Sizmek, an advertising technology company owned by private-equity firm Vector Capital, has agreed to acquire public ad-tech company Rocket Fuel for $125.5 million.
UnitedHealth reported profit growth in the second quarter, as the company works to recoup revenue lost from efforts to exit from Affordable Care Act markets.
Retailers have been cutting prices in response to the rise of online rivals like Amazon, disrupting what had seemed like perfect conditions for Japan to get the stable dose of inflation it has long been looking for.
House Republicans are unveiling an ambitious fiscal plan on Tuesday that could let them pair a landmark tax bill with at least $203 billion in deficit-reduction measures, while partially repealing the Dodd-Frank financial regulations—all without any votes from Democrats.
U.K. consumer inflation slowed unexpectedly in June, offering a tentative sign that a lengthy squeeze on households since last year’s Brexit vote may be easing slightly.
More cities are allowing patrons to walk around with open containers to generate buzz in retail spots. The hope: that lively atmospheres will encourage patrons to linger and shop.
China’s internet censors have demonstrated a new strength—the ability to delete images in one-on-one chats as they are being transmitted, making them disappear before receivers see them.
China-based businesses have been sinking money into automotive operations abroad—from glass and tire suppliers to technology developers and car makers—reflecting Beijing’s goal of eventually dominating the world’s vehicle business. Many of the investments are in the U.S.
With psychological thrillers told from a female point of view a hot genre, male writers find an ambiguous pen name doesn’t hurt; trying on a bra.
Several countries in the Mideast and Africa have deployed weapons in conflicts after buying from Beijing—at lower cost.
Fiat Chrysler Automobiles is joining Sesame Workshop, the nonprofit that owns the long-running children’s television show, in a year-long sponsorship deal.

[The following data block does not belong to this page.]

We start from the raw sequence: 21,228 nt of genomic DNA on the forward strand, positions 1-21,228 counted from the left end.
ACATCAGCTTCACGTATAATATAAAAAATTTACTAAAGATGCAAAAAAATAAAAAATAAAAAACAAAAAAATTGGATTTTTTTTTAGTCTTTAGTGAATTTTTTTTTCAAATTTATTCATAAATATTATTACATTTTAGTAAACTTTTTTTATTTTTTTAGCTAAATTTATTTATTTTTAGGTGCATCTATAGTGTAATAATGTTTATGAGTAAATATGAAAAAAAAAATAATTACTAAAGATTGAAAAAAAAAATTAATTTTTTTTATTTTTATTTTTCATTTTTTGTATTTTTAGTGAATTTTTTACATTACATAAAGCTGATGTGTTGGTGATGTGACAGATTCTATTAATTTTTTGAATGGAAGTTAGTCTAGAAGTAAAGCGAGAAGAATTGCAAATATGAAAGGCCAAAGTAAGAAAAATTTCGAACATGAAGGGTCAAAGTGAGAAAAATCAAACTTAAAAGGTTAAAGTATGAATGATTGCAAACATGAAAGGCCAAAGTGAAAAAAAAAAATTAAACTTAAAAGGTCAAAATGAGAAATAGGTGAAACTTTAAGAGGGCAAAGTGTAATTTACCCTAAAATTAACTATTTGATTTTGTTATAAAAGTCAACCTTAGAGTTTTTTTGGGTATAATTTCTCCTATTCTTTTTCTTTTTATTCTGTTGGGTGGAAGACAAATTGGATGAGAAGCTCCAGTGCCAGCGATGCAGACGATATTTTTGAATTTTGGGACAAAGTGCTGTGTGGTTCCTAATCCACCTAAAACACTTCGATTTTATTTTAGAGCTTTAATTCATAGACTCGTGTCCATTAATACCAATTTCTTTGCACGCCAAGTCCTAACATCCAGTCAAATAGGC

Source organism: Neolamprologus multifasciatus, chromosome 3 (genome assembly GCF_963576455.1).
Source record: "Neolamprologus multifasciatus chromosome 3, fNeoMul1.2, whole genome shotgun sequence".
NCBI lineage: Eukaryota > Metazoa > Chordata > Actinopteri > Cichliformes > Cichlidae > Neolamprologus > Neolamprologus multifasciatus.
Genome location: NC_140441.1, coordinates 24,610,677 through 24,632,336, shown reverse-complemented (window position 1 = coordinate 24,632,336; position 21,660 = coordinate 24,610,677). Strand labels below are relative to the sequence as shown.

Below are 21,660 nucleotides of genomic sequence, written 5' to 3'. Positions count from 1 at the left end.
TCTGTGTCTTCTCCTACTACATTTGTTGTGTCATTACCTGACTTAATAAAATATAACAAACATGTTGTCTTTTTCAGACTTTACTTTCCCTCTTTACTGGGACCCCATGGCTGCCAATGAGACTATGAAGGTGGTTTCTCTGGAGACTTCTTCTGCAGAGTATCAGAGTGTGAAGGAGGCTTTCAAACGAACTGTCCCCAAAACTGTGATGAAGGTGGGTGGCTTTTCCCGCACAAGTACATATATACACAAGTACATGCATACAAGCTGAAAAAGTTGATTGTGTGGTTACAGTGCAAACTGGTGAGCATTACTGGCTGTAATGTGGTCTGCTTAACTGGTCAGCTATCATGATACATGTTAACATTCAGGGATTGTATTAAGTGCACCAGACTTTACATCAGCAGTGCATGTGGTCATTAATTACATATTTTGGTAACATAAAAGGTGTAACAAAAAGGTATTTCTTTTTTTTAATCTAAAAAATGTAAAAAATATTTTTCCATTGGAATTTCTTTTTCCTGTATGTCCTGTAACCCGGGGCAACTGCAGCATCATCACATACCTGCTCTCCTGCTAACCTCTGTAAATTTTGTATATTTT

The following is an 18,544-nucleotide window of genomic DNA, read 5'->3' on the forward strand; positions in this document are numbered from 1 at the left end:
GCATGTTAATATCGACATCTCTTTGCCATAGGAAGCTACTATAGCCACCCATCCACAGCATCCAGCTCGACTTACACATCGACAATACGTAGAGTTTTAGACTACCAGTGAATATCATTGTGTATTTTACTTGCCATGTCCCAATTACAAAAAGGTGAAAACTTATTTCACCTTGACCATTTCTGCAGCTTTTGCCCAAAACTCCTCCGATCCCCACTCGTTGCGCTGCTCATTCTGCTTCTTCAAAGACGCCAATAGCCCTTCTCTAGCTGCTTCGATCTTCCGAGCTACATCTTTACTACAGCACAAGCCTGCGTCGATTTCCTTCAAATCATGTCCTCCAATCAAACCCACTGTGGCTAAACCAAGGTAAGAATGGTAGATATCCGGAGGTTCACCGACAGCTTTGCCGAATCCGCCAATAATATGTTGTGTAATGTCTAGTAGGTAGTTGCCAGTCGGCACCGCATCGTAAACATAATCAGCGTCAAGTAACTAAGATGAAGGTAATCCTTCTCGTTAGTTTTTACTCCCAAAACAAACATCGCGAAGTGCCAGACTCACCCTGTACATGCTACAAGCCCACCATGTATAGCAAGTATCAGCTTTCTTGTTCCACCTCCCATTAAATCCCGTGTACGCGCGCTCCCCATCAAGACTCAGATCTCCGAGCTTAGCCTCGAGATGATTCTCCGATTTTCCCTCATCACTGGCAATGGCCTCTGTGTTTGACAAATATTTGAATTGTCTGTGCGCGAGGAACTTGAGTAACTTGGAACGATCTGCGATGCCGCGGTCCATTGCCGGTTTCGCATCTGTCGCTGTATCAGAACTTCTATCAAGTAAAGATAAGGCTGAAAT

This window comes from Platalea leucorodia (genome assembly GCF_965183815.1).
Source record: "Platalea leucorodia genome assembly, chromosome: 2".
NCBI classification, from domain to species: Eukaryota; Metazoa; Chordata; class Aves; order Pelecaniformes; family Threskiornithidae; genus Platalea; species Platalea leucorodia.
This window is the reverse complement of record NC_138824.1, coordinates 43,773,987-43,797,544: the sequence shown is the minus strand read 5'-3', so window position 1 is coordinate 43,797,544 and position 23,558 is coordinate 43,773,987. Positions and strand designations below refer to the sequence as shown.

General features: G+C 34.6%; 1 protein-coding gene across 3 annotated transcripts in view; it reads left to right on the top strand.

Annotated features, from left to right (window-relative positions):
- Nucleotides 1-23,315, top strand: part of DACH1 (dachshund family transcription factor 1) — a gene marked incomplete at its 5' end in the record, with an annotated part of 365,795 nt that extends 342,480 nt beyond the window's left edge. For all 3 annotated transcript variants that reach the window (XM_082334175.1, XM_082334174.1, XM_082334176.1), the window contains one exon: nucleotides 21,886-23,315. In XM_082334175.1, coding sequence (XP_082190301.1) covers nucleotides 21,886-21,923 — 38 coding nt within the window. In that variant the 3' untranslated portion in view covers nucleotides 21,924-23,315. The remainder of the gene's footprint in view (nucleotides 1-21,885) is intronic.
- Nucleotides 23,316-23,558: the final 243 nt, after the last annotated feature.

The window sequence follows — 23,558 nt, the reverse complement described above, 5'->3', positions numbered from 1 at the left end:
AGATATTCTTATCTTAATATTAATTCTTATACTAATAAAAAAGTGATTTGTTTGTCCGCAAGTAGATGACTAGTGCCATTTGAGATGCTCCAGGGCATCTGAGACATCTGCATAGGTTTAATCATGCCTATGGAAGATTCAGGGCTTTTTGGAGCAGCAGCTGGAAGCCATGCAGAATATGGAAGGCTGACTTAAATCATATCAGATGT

Sears Holdings and its CEO, Eddie Lampert, are being sued for allegedly encouraging participants in its 401(k) plan to buy company stock despite well-publicized struggles that have battered Sears shares since 2014.
The Trump administration on Monday unveiled its road map for overhauling the North American Free Trade Agreement, pressing to preserve “Buy America” provisions and stymie currency manipulation in its bid to remake the trade deal linking the U.S., Canada and Mexico.
As valuations rise to the highest levels in years, some investors are shifting funds into the market’s least-loved investments.
Trian Fund Management doesn’t wage proxy fights often, but when it does, it goes big. The activist investor launched a campaign to get co-founder Nelson Peltz elected to the board of Procter & Gamble. Worth $222 billion, P&G is the largest company to ever face such a campaign.
Netflix blew through its estimate for subscriber growth in the second quarter, adding 5.2 million users, as the streaming giant showed it is thriving in a hotly-competitive market for internet television.
U.S. importers are on pace to bring more goods through the country’s seaports this summer than last, building up inventories in a sign of growing hopes that the economy will pick up steam this fall.
Tesla, which has faced criticism from its investors about a lack of independent directors, named 21st Century Fox CEO James Murdoch and Ebony Media CEO Linda Johnson Rice to its board.
A lawsuit against Disney has roped the company into a legal dispute over rights to a visual-effects technology, potentially threatening its ability to profit from the top-grossing movie so far this year.
Google won’t need to turn over an entire set of employee compensation data to federal auditors, dealing a setback to the Department of Labor’s effort to prove the internet giant is underpaying women.
Mahindra & Mahindra Ltd. plans to double its bets in the U.S. over the next five years, spending $1 billion in an effort to strengthen the Indian company’s brand as President Donald Trump pressures companies foreign and domestic to steer investments toward America.
Freight-services startup Flexport Inc. is stepping off the cloud and into the real world. The San Francisco-based firm, which helps customers arrange freight shipments online, will open its first warehouse on Aug. 1 near the ports of Los Angeles and Long Beach.
Over the years when Procter & Gamble Co. wasn’t able to sell more Tide or Pampers, the company could at least point to one clear success: a sweeping, $10 billion cost-cutting plan executed ahead of schedule.